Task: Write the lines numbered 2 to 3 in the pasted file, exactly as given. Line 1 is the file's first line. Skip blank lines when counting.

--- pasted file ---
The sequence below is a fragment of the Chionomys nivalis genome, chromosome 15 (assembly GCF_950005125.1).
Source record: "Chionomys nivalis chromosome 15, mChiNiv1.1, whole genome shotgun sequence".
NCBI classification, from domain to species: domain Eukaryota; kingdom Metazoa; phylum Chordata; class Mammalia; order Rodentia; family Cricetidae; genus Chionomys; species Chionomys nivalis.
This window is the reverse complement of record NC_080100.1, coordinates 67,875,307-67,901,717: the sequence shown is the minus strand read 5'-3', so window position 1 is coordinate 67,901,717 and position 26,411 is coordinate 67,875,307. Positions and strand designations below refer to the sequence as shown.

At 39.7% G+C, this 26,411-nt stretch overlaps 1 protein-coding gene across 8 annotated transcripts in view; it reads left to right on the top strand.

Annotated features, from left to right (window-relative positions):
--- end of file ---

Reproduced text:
Source record: "Chionomys nivalis chromosome 15, mChiNiv1.1, whole genome shotgun sequence".
NCBI classification, from domain to species: domain Eukaryota; kingdom Metazoa; phylum Chordata; class Mammalia; order Rodentia; family Cricetidae; genus Chionomys; species Chionomys nivalis.